In regards to the cause I primarily speculate its the expansion of market exchange or commodification of human relations. It breakdown the traditional norms which can be repressive but it also breaks the strong social ties which make up a community.
Research explores it quantitatively through the nebulous concept of social capital but there needs to be a pushback on the encroachment of economics upon the social fabric. It is something which precisely cannot be bought and sold and is irreplaceable as any relationship between people, such is the nature of trust between people.
Last edited by Wellsy on 05 May 2021 12:58, edited 1 time in total.
#15170870
late wrote:When I was a young child in the 1950s, sometimes my grandparents friends would come over and talk about the people that passed. Many died from things that medical science has exterminated, or controlled so effectively you wouldn't know anyone that had had it.

It was a real education.

Medical science is astonishing, so astonishing some have come to expect perfection.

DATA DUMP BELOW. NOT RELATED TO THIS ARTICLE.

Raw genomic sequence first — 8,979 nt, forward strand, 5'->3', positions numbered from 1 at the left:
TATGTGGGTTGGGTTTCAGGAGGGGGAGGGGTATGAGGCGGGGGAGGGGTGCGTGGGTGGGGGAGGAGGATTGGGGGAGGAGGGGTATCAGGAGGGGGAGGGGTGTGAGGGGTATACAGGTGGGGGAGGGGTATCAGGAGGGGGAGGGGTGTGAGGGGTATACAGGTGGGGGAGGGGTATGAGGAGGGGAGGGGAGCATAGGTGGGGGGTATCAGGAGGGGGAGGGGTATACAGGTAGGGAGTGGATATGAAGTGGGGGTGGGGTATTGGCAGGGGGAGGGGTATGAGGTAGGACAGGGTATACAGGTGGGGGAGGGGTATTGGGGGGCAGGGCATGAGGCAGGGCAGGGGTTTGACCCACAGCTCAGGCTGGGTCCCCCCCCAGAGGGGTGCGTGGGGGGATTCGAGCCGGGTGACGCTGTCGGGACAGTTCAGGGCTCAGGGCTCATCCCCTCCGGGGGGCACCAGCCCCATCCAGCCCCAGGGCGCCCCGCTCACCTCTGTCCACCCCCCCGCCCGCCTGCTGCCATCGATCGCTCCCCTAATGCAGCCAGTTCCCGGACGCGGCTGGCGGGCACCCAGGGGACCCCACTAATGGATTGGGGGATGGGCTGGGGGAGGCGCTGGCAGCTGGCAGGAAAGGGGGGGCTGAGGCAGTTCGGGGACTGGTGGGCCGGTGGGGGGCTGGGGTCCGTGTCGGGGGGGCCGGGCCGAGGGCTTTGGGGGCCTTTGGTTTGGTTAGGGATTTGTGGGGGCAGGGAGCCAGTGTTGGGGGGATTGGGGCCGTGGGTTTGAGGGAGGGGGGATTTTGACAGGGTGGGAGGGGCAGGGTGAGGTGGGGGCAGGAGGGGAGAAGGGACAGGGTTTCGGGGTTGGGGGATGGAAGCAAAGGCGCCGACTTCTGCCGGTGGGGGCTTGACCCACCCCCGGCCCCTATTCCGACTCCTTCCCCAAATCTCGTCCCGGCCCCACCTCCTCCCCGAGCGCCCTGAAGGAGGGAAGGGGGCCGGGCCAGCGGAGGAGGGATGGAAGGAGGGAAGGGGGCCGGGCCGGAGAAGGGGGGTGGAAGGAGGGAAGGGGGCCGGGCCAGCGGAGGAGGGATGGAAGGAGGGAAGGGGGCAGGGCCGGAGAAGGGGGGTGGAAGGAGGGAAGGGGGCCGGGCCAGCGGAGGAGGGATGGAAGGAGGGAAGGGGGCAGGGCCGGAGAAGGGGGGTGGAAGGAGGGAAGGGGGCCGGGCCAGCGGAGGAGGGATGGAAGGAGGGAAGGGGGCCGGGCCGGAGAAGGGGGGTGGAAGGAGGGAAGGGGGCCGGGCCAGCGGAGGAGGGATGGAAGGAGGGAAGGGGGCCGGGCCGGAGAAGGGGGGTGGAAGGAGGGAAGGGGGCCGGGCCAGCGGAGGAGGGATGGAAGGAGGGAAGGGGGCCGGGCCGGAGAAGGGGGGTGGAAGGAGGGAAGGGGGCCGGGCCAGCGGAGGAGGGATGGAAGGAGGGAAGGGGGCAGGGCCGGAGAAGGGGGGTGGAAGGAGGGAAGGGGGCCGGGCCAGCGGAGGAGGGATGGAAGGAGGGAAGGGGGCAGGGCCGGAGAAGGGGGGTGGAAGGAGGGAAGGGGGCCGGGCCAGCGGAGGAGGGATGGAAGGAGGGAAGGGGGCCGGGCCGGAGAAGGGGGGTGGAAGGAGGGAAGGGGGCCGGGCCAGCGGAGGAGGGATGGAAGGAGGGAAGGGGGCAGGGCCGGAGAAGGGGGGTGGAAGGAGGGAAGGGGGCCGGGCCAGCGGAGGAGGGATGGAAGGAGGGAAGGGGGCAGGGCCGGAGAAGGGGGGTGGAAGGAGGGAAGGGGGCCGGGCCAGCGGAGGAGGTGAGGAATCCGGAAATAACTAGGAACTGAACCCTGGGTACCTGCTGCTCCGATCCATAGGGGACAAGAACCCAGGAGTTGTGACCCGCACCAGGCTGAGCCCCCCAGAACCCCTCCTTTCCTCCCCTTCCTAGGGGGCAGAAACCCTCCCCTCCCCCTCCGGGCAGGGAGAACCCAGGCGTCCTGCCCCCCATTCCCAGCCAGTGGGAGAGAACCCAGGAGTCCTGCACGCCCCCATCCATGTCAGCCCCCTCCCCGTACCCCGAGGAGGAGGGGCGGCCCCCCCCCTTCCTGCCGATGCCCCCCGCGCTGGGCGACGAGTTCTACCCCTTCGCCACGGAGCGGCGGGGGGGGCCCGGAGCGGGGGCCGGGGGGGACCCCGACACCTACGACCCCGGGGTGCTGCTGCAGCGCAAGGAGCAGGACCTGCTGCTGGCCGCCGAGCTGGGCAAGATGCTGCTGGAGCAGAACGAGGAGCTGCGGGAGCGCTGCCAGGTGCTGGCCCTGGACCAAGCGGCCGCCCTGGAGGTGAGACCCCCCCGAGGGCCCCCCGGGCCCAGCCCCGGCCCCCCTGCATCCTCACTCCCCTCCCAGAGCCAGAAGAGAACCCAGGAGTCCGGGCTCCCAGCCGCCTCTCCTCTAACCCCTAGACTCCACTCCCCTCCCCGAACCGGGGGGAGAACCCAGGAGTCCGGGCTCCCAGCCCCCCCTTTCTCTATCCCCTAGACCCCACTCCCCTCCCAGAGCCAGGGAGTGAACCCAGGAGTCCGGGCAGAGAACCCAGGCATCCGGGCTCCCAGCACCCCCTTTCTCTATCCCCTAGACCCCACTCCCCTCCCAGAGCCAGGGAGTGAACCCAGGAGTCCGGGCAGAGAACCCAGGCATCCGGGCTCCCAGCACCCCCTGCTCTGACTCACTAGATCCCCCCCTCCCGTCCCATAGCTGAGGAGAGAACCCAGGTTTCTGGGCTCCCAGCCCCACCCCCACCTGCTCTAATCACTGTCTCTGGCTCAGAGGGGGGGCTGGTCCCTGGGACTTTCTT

Congratulations on completely missing the point.

Medical science has indeed made incredible advances in the past few hundred years. It does not mean that doctors are modern day saints who never make mistakes and are entitled to be trusted without question.

Do you really think there is no connection between the opioid crisis, for example, and the anti-vax movement?

Of course, the opioid crisis was not a failure of medical science. It was caused by typical human failures: greed, group-think and denial. The problem is that doctors are just as susceptible to these vices as anyone else, and pretending they are infallible paragons of virtue does no one any favours. It certainly wont be persuasive to the sort of person who is susceptible to anti-vax talking points.

late wrote:If I had been in that video, my response would have been much, much stronger and harsher.

Get over yourself.

Let's just say it's a good thing you aren't in charge of any public health initiatives, then. ;)
#15170948
late wrote:Medical science is astonishing, so astonishing some have come to expect perfection.

There are many things medical science doesn't do well at. Heisenberg is correct in pointing out that many in the field become insufferably smug. I had a friend who had pneumonia and shingles vaccines at the same time and came down with transverse myelitis, and couldn't walk. He's a lot better now, but says without either alcohol or pain killers, he has what feels like an electrical storm in his back. It would not surprise me if some combinations of vaccines lead to an autoimmune response that causes some people to develop autism.